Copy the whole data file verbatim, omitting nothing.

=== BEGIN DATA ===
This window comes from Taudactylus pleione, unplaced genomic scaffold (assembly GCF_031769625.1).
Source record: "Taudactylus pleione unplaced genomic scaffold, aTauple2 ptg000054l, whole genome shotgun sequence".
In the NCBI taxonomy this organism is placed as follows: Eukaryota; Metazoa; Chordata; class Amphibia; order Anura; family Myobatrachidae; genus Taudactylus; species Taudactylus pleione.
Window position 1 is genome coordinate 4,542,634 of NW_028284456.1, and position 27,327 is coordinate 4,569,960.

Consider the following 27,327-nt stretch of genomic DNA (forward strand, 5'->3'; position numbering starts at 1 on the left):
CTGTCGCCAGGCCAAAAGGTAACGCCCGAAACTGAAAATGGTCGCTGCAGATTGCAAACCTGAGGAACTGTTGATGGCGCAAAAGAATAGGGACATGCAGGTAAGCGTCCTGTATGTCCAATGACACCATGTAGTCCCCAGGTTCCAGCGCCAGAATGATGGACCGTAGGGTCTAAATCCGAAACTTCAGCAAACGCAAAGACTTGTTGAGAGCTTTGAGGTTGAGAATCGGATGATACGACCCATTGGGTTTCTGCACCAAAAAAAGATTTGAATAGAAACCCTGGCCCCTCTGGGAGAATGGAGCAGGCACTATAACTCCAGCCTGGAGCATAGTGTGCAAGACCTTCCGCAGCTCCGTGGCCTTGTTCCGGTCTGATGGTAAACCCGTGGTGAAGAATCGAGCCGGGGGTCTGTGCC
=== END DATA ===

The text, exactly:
This window comes from Taudactylus pleione, unplaced genomic scaffold (assembly GCF_031769625.1).
Source record: "Taudactylus pleione unplaced genomic scaffold, aTauple2 ptg000054l, whole genome shotgun sequence".
In the NCBI taxonomy this organism is placed as follows: Eukaryota; Metazoa; Chordata; class Amphibia; order Anura; family Myobatrachidae; genus Taudactylus; species Taudactylus pleione.
Window position 1 is genome coordinate 4,542,634 of NW_028284456.1, and position 27,327 is coordinate 4,569,960.

Consider the following 27,327-nt stretch of genomic DNA (forward strand, 5'->3'; position numbering starts at 1 on the left):
CTGTCGCCAGGCCAAAAGGTAACGCCCGAAACTGAAAATGGTCGCTGCAGATTGCAAACCTGAGGAACTGTTGATGGCGCAAAAGAATAGGGACATGCAGGTAAGCGTCCTGTATGTCCAATGACACCATGTAGTCCCCAGGTTCCAGCGCCAGAATGATGGACCGTAGGGTCTAAATCCGAAACTTCAGCAAACGCAAAGACTTGTTGAGAGCTTTGAGGTTGAGAATCGGATGATACGACCCATTGGGTTTCTGCACCAAAAAAAGATTTGAATAGAAACCCTGGCCCCTCTGGGAGAATGGAGCAGGCACTATAACTCCAGCCTGGAGCATAGTGTGCAAGACCTTCCGCAGCTCCGTGGCCTTGTTCCGGTCTGATGGTAAACCCGTGGTGAAGAATCGAGCCGGGGGTCTGTGCC